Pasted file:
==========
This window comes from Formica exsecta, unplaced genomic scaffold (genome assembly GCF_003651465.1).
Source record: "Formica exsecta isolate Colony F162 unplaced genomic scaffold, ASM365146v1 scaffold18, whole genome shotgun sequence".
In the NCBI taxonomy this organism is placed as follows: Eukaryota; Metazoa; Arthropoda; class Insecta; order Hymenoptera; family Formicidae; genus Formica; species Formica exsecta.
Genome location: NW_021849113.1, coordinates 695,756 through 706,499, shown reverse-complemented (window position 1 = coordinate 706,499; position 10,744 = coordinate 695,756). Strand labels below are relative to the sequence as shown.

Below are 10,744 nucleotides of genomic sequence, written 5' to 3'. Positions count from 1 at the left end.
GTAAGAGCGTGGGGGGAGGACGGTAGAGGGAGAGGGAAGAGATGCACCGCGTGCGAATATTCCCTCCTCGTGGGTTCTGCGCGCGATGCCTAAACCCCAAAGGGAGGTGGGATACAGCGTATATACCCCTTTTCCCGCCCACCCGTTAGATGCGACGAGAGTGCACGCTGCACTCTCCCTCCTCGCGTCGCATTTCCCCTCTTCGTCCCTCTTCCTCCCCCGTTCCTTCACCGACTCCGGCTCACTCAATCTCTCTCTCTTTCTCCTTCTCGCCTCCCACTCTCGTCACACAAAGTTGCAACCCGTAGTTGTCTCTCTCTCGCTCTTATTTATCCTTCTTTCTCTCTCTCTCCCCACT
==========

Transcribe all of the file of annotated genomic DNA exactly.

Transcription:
This window comes from Formica exsecta, unplaced genomic scaffold (genome assembly GCF_003651465.1).
Source record: "Formica exsecta isolate Colony F162 unplaced genomic scaffold, ASM365146v1 scaffold18, whole genome shotgun sequence".
In the NCBI taxonomy this organism is placed as follows: Eukaryota; Metazoa; Arthropoda; class Insecta; order Hymenoptera; family Formicidae; genus Formica; species Formica exsecta.
Genome location: NW_021849113.1, coordinates 695,756 through 706,499, shown reverse-complemented (window position 1 = coordinate 706,499; position 10,744 = coordinate 695,756). Strand labels below are relative to the sequence as shown.

Below are 10,744 nucleotides of genomic sequence, written 5' to 3'. Positions count from 1 at the left end.
GTAAGAGCGTGGGGGGAGGACGGTAGAGGGAGAGGGAAGAGATGCACCGCGTGCGAATATTCCCTCCTCGTGGGTTCTGCGCGCGATGCCTAAACCCCAAAGGGAGGTGGGATACAGCGTATATACCCCTTTTCCCGCCCACCCGTTAGATGCGACGAGAGTGCACGCTGCACTCTCCCTCCTCGCGTCGCATTTCCCCTCTTCGTCCCTCTTCCTCCCCCGTTCCTTCACCGACTCCGGCTCACTCAATCTCTCTCTCTTTCTCCTTCTCGCCTCCCACTCTCGTCACACAAAGTTGCAACCCGTAGTTGTCTCTCTCTCGCTCTTATTTATCCTTCTTTCTCTCTCTCTCCCCACT